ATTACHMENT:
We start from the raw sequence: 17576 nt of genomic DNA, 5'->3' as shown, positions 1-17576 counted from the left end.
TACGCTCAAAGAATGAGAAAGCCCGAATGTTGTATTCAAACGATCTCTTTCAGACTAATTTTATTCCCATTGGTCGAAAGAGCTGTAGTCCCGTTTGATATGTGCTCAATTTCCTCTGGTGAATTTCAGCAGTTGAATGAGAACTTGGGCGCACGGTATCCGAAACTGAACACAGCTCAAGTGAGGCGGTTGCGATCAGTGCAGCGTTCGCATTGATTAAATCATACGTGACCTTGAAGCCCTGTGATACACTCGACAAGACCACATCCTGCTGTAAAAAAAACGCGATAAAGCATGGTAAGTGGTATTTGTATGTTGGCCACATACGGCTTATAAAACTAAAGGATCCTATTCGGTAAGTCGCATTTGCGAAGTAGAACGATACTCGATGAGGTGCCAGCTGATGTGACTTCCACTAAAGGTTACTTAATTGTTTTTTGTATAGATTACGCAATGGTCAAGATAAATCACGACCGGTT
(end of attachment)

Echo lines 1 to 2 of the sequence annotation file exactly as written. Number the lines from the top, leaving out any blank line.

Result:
We start from the raw sequence: 17576 nt of genomic DNA, 5'->3' as shown, positions 1-17576 counted from the left end.
TACGCTCAAAGAATGAGAAAGCCCGAATGTTGTATTCAAACGATCTCTTTCAGACTAATTTTATTCCCATTGGTCGAAAGAGCTGTAGTCCCGTTTGATATGTGCTCAATTTCCTCTGGTGAATTTCAGCAGTTGAATGAGAACTTGGGCGCACGGTATCCGAAACTGAACACAGCTCAAGTGAGGCGGTTGCGATCAGTGCAGCGTTCGCATTGATTAAATCATACGTGACCTTGAAGCCCTGTGATACACTCGACAAGACCACATCCTGCTGTAAAAAAAACGCGATAAAGCATGGTAAGTGGTATTTGTATGTTGGCCACATACGGCTTATAAAACTAAAGGATCCTATTCGGTAAGTCGCATTTGCGAAGTAGAACGATACTCGATGAGGTGCCAGCTGATGTGACTTCCACTAAAGGTTACTTAATTGTTTTTTGTATAGATTACGCAATGGTCAAGATAAATCACGACCGGTT